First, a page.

monomania‘an obsession with one thing’, from Greek monos, meaning ‘one’

All of these words can be changed into nouns that refer to a person who has the mania, of course. A hippomaniac is someone who really likes horses. An anthomaniac is someone who really likes flowers. They can also be changed to adjectives. If someone keeps buying books even though they haven’t read all the ones they’ve already got, they are being bibliomaniacal. 

But are there any other words, as yet unused, that could be formed in this way? The table below lists a few that I’ve thought of.

WordMeaning and Etymology 
ailuromania‘an obsession with cats’, from Greek ailouros, meaning ‘cat’ – this one could apply to a lot of us
cynomania‘an obsession with dogs’, from Greek kyno-, meaning ‘dog’
cinemamaniacould be ‘an obsession with movies’ or ‘an obsession with moving’, from Greek kinema, meaning ‘movement’ (from which we get the modern-day term ‘cinema’)
theatromania‘an obsession with the theatre’ – could be someone who really likes going to watch things at the theatre, or someone who really likes acting – from Greek theatron, from which we get the modern word ‘theatre’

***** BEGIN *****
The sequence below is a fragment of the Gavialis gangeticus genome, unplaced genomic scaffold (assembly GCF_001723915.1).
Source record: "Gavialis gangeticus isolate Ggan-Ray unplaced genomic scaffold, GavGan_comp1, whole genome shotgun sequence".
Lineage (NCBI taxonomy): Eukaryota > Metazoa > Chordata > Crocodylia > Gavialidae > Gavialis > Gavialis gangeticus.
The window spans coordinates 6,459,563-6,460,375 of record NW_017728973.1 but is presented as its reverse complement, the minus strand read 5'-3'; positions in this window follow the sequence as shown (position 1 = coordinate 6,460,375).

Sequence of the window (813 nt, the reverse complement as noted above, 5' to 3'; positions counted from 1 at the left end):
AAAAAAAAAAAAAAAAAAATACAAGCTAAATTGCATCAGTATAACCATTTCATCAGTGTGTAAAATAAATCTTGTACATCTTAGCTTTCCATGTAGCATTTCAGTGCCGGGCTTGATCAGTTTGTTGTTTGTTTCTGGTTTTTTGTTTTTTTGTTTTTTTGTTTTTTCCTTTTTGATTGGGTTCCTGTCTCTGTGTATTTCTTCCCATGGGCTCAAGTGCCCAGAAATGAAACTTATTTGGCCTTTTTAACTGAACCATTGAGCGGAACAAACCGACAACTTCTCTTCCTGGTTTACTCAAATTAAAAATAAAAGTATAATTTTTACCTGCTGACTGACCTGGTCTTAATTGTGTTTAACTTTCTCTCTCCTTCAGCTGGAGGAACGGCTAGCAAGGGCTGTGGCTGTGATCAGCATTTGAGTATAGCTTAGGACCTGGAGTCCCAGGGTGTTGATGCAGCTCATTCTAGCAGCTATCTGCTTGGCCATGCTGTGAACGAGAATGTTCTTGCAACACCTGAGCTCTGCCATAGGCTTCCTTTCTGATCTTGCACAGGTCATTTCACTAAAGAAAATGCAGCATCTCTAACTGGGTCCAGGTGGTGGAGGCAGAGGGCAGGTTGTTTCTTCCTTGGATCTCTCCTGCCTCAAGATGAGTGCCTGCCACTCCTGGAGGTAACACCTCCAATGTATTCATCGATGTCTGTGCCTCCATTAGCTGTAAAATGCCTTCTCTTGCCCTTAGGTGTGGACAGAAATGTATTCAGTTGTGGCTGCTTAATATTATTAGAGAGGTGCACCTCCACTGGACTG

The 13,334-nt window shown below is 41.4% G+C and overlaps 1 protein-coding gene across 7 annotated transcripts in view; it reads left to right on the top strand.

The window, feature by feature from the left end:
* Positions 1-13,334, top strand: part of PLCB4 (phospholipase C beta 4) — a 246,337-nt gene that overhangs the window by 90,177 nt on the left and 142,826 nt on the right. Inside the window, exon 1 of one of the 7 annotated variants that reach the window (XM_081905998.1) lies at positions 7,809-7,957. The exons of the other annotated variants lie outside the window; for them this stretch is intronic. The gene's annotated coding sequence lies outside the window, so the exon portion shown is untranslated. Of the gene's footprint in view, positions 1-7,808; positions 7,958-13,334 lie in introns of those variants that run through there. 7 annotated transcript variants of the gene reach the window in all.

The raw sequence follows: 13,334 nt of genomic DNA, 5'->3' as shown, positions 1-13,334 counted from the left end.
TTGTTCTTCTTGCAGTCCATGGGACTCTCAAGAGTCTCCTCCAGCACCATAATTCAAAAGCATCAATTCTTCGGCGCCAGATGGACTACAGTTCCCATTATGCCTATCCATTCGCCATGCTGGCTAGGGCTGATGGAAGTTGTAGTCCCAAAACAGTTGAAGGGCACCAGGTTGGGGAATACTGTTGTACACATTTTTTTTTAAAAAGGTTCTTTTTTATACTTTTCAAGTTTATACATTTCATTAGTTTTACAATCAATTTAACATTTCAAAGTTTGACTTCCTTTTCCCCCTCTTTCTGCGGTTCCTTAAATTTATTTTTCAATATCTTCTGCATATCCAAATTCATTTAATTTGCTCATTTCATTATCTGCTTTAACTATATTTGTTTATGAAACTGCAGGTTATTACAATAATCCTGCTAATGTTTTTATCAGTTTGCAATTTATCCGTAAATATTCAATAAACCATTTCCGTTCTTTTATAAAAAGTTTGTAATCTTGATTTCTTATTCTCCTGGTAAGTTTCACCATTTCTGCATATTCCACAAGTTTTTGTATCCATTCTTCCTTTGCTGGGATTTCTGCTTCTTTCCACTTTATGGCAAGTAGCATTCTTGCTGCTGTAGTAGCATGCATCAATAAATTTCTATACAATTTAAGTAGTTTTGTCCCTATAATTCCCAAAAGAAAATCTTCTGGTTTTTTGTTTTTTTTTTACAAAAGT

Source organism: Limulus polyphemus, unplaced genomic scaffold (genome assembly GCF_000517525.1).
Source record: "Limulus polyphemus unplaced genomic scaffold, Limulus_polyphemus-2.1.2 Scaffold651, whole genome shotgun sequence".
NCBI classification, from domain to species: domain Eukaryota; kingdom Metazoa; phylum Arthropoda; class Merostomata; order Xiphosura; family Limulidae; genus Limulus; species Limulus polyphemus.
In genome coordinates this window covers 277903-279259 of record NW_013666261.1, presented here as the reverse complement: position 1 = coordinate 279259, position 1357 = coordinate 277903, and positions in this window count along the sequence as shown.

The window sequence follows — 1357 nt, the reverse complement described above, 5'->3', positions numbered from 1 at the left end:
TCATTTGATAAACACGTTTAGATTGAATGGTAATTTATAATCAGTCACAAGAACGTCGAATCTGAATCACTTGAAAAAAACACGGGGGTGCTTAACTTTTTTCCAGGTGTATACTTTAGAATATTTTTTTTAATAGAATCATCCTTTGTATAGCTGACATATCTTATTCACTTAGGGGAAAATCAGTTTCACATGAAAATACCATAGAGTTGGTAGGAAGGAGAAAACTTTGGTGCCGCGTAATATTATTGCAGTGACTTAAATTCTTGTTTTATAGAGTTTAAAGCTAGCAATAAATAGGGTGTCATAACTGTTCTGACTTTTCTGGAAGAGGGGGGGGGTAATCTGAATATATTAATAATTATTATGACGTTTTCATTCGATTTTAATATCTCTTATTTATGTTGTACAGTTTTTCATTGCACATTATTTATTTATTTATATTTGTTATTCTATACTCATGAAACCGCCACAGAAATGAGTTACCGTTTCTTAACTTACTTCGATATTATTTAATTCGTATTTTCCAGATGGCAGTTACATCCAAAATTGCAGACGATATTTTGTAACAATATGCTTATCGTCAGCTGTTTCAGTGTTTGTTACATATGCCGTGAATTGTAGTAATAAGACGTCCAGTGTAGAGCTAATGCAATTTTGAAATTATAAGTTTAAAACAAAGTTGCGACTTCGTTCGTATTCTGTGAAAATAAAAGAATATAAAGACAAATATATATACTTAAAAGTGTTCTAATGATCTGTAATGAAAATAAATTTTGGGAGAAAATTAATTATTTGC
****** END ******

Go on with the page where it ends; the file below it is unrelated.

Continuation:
technomania‘an obsession with new technology’ – using the modern element techno-, which was originally from Greek techne, meaning ‘art’, but the modern element is associated with electronic devices
ecomaniacould be ‘an obsession with one’s house – in particular an obsession with keeping it tidy’ – from Greek oikos, meaning ‘house’, ‘dwelling’, from which we also get ‘economy’

I might add more to this list over time.

Words of Hatred – Words that start with the Greek element ‘miso-’

‘Misanthropy’ is a hatred of humankind. ‘Misandry’ is a hatred of men; ‘misogyny’ is a hatred of women. Together they are part of a family of words that use the Greek element miso- / mis-, meaning ‘hatred’, as a prefix.

When I was looking up miso- on etymonline.com one day, I saw that there are other words that start with this element, such as ‘misocapnic’ – ‘hating smoke’ – and ‘misocynic’ – ‘hating dogs’ – and wondered if there are other miso- words that, through circumstance, hadn’t made it into Modern English (or at least, weren’t common in Modern English).